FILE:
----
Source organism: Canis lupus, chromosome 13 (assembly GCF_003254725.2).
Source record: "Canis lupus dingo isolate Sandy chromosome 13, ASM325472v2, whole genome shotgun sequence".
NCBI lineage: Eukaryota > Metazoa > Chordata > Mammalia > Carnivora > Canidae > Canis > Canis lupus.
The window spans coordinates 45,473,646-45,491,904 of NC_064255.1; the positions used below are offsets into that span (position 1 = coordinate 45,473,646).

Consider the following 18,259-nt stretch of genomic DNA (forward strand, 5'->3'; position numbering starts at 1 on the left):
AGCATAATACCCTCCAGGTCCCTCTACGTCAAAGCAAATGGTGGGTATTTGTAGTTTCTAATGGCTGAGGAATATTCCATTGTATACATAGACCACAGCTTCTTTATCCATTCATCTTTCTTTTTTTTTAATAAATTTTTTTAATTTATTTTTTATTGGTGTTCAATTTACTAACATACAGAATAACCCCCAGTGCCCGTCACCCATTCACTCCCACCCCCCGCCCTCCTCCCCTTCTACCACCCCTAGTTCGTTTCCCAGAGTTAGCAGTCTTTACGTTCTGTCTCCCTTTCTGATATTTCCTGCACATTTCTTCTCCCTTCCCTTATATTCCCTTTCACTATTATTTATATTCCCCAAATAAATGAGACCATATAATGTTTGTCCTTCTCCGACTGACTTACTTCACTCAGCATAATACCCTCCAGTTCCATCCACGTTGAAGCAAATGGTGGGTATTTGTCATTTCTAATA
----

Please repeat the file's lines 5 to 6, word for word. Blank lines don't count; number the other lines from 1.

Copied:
Consider the following 18,259-nt stretch of genomic DNA (forward strand, 5'->3'; position numbering starts at 1 on the left):
AGCATAATACCCTCCAGGTCCCTCTACGTCAAAGCAAATGGTGGGTATTTGTAGTTTCTAATGGCTGAGGAATATTCCATTGTATACATAGACCACAGCTTCTTTATCCATTCATCTTTCTTTTTTTTTAATAAATTTTTTTAATTTATTTTTTATTGGTGTTCAATTTACTAACATACAGAATAACCCCCAGTGCCCGTCACCCATTCACTCCCACCCCCCGCCCTCCTCCCCTTCTACCACCCCTAGTTCGTTTCCCAGAGTTAGCAGTCTTTACGTTCTGTCTCCCTTTCTGATATTTCCTGCACATTTCTTCTCCCTTCCCTTATATTCCCTTTCACTATTATTTATATTCCCCAAATAAATGAGACCATATAATGTTTGTCCTTCTCCGACTGACTTACTTCACTCAGCATAATACCCTCCAGTTCCATCCACGTTGAAGCAAATGGTGGGTATTTGTCATTTCTAATA